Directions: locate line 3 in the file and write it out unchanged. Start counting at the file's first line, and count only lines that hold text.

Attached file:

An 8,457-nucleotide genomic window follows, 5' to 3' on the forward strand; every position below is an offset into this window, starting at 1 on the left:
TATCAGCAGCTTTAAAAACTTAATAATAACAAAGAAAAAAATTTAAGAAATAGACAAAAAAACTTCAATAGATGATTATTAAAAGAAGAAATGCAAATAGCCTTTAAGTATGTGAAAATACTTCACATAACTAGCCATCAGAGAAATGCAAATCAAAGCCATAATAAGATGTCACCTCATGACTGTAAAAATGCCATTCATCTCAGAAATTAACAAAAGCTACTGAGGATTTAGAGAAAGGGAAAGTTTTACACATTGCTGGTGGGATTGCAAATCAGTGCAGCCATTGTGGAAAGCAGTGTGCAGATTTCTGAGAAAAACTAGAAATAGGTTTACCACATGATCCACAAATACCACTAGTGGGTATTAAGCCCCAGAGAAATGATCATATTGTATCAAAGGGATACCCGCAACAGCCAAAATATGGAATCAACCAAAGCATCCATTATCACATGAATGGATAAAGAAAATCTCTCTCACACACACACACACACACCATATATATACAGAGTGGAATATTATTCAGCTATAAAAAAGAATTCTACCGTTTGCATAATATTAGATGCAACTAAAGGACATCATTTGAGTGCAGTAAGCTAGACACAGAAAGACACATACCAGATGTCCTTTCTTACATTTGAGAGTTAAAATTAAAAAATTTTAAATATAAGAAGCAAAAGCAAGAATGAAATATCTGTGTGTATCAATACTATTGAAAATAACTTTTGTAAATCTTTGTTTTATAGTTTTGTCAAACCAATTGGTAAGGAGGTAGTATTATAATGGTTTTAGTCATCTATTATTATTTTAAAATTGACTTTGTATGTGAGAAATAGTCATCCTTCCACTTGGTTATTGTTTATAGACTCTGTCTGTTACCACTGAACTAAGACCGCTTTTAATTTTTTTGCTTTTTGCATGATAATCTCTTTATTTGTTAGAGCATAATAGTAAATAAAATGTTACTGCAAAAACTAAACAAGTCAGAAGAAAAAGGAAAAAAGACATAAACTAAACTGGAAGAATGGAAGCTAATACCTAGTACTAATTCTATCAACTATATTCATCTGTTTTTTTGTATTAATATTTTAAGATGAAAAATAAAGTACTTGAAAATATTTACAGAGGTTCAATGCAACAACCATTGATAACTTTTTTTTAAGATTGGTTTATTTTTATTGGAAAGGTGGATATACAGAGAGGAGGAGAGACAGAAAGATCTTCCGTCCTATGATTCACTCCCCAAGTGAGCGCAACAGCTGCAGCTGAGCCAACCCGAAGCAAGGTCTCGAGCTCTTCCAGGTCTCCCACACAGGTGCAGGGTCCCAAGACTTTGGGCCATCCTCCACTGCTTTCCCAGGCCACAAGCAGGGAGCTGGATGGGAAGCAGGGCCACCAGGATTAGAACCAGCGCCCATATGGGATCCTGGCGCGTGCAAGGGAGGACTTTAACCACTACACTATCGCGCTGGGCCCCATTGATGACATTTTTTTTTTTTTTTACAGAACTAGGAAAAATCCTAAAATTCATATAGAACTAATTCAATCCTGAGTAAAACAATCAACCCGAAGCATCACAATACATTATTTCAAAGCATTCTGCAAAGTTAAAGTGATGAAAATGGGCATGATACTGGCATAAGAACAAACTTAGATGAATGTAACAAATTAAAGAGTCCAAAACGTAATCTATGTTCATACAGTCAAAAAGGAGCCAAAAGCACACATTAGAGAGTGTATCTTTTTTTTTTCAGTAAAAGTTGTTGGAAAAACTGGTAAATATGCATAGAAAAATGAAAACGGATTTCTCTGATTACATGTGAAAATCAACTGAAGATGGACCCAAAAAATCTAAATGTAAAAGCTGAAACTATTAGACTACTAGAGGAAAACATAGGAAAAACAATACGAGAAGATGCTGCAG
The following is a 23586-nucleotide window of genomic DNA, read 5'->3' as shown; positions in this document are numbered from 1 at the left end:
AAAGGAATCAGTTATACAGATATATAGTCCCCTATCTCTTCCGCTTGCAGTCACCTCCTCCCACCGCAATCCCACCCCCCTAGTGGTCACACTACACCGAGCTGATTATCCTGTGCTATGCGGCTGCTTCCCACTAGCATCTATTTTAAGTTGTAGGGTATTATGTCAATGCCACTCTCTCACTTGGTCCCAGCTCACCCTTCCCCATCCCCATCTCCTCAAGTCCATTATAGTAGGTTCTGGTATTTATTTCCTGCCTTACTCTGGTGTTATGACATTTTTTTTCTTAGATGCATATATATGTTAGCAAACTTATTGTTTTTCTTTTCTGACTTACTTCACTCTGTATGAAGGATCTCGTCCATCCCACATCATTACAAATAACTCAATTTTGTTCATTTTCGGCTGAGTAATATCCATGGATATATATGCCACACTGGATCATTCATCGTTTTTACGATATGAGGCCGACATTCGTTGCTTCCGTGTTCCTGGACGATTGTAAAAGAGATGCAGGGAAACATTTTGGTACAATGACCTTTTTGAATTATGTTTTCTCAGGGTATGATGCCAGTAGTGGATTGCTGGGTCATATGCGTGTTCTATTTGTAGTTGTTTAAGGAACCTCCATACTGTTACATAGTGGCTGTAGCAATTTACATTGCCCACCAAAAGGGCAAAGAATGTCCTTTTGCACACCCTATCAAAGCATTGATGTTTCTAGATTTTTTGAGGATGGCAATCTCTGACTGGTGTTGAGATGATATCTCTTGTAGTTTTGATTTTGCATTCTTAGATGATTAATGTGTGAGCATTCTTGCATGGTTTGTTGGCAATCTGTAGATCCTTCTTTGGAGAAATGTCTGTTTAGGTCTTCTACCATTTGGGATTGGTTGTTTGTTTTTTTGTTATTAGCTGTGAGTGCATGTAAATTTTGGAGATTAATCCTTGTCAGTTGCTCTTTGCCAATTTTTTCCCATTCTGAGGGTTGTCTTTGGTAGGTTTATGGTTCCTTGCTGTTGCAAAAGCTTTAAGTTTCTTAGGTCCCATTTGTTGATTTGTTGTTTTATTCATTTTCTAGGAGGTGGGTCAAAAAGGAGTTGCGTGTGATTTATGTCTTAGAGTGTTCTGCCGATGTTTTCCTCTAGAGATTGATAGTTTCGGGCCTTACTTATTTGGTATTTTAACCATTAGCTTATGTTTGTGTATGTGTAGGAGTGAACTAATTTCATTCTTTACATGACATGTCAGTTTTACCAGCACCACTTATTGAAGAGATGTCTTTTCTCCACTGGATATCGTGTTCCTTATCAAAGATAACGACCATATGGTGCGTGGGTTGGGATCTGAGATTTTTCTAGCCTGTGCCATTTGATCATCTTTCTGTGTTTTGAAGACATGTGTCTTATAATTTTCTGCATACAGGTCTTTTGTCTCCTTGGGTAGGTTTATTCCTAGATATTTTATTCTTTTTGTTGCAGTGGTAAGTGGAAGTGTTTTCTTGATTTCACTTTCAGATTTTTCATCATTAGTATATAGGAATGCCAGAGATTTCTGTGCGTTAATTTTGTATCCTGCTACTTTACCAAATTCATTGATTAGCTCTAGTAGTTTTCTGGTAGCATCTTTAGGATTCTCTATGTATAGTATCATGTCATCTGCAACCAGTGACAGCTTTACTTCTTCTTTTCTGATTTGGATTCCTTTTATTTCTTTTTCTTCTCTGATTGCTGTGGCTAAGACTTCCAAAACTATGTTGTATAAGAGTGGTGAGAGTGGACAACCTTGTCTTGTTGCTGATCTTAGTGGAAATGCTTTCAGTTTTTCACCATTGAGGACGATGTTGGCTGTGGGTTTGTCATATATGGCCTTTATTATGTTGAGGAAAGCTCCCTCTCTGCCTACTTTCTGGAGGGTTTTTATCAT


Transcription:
The following is a 23586-nucleotide window of genomic DNA, read 5'->3' as shown; positions in this document are numbered from 1 at the left end: